An assessment of vegetation management practices and burrow fumigation with aluminum phosphide as tools for managing voles within perennial crop fields in California, USA
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Voles (Cricetidae) cause extensive damage to a variety of crops throughout much of the Northern Hemisphere. The removal of vegetation from crop fields at the end of the growing season, combined with a subsequent burrow fumigant application of aluminum phosphide, has the potential to substantially curtail vole activity but has not been thoroughly examined. We set up a study to test the impact of these management tools in perennial globe artichoke (Cynara cardunculus var. scolymus) fields in Monterey County, CA, during 2010 and 2011, to determine their potential utility as part of an integrated pest management (IPM) program for managing California voles (Microtus californicus). We used both chewing indices and mortality estimates derived via radiotelemetry to assess the efficacy of aboveground vegetation removal and aluminum phosphide applications on vole abundance. We determined the impact of plowing artichoke fields on vole activity as well. Both removal of vegetation and applications of aluminum phosphide substantially reduced vole presence within treated fields. Plowing also reduced vole abundance to the point of little residual activity following treatment. These management practices appear to be effective at eliminating voles from crop fields. Combining these tools with management practices designed to slow down reinvasion by neighboring vole populations (e.g., barriers, repellents, traps) has the potential to substantially reduce farmer reliance on rodenticides for vole management, although rodenticides will still be needed to curtail populations that reestablish within crop fields. Such an IPM approach should substantially benefit both farmers and agro-ecosystems.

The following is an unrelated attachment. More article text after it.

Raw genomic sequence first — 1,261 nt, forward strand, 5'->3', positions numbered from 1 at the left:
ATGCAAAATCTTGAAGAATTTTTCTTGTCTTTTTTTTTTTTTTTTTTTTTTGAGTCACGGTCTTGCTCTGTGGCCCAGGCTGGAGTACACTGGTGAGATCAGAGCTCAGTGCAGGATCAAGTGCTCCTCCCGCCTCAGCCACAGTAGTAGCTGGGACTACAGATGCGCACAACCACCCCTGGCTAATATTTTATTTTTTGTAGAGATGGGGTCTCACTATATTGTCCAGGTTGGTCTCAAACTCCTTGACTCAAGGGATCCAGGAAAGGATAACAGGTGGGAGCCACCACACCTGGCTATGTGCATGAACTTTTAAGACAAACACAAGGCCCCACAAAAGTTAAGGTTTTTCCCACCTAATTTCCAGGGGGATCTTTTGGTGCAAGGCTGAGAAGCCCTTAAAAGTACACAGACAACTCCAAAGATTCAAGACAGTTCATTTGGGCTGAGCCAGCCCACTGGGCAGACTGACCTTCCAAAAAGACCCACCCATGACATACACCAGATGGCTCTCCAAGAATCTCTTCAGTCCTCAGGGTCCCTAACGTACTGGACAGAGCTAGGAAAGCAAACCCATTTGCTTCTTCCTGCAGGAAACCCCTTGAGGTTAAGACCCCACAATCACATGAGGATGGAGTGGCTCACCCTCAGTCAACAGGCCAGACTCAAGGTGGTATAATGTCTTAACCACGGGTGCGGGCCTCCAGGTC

KeywordsAluminum phosphide Burrow fumigation California vole Microtus californicus Plowing Vegetation management
We thank Ocean Mist/Sea Mist Farms, particularly JF Castaneda, C Drew, D Huss, and their field crews, for all of the assistance and resources they provided during this project.
This project was supported in part by the U.S. Department of Agriculture’s (USDA) Agricultural Marketing Service through Grant No. SCB09008. Its contents are solely the responsibility of the authors and do not necessarily represent the official views of the USDA. Additional support was provided by the Vertebrate Pest Control Research Advisory Committee of the California Department of Food and Agriculture (Grant No. 09-0643).
Compliance with ethical standards
All procedures were conducted in accordance with the ethical standards of the University of California, Davis (Study Protocol 15732).
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